Sunday, January 8, 2012

Why Sleep and Web Get Saving Throws When I DM...

...because you better damn well believe that I run adversary NPC Magic-Users like a goddamn shark. And if they had access to an "I Win" button they would use it.

Magic goes both ways, but even I'm not that cold-blooded.

Besides, my players love throwing sleep spells at opponents with too high a HD for sleep to affect or that otherwise are immune; why not preserve the confusion by giving the monsters a saving throw?

2 comments:

  1. Hah, I'm playing this the same way in my own campaign. Sleep-wielding magic-users are extremely rare due to the randomized start-up spells and the lethality of the campaign (not one magic-user above 1st level after 50 sessions, I think), but each time it's come up and we've checked out the LotFP spell lists (our first reference for spells, although not exclusive) we've decided to "fix" the spell by giving it a saving throw. This has perhaps been more of an advantage for the monsters (magic-users are rare opponents in the modules we've been running), but it makes so much sense with the specific fantasy color of the campaign that nobody's complaining.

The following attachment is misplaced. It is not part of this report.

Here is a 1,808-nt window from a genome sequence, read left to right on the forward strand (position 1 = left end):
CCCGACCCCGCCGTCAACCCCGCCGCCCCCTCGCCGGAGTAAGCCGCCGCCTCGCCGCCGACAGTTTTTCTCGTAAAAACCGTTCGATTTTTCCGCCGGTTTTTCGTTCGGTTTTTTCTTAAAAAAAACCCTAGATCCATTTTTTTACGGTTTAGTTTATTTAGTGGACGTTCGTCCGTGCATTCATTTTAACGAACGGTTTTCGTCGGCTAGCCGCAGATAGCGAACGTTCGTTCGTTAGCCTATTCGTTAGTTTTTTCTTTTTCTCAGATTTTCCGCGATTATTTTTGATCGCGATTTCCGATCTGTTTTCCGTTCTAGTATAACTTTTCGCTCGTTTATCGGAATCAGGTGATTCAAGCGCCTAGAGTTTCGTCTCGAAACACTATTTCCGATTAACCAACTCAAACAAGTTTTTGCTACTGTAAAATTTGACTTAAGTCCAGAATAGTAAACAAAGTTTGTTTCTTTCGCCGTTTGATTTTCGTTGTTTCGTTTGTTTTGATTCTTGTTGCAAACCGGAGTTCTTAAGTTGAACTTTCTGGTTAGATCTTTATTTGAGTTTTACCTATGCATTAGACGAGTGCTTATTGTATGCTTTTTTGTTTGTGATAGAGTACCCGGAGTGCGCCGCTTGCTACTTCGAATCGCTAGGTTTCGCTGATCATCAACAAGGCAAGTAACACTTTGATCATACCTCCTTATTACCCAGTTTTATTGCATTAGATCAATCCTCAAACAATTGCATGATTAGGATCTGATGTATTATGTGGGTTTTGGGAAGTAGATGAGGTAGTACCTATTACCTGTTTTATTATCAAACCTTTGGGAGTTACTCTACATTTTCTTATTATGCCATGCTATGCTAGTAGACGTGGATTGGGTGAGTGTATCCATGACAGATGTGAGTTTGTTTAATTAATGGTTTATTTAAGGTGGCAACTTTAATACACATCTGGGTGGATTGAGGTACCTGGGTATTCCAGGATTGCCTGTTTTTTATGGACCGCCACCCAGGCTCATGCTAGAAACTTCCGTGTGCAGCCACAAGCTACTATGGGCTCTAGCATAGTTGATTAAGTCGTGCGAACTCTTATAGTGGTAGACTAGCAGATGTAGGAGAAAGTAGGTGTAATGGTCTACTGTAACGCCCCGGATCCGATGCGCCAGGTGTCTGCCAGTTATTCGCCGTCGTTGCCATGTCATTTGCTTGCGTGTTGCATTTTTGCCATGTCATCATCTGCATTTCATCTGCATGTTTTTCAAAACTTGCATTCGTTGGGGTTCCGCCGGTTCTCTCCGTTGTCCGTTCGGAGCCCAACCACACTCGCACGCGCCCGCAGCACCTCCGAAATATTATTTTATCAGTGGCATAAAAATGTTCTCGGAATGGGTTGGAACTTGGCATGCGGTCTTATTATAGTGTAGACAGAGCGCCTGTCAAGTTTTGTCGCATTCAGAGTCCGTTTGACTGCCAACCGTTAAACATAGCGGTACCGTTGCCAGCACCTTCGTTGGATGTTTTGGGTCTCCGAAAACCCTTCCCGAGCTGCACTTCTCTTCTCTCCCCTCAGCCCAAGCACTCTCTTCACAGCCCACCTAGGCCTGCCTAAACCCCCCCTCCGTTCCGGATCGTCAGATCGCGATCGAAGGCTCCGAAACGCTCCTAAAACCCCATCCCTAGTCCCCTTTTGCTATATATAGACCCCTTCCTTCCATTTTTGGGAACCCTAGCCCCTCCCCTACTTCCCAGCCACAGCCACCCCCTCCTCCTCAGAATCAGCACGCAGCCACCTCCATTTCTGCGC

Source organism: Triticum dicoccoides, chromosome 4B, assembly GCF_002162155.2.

Curiously, my players also persist in using Sleep on gelatinous cubes, plant monsters and robots. This is probably simply because it's just about the only mechanically effective leverage they have, when they happen to have it. When you only have a hammer and all that.

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  2. I don't give sleep to NPC's and monsters. My players are pretty good at getting themselves killed already.

    I'll need to point them to the Fortress Eibon session reports the next time they bitch about how dangerous my dungeon is...

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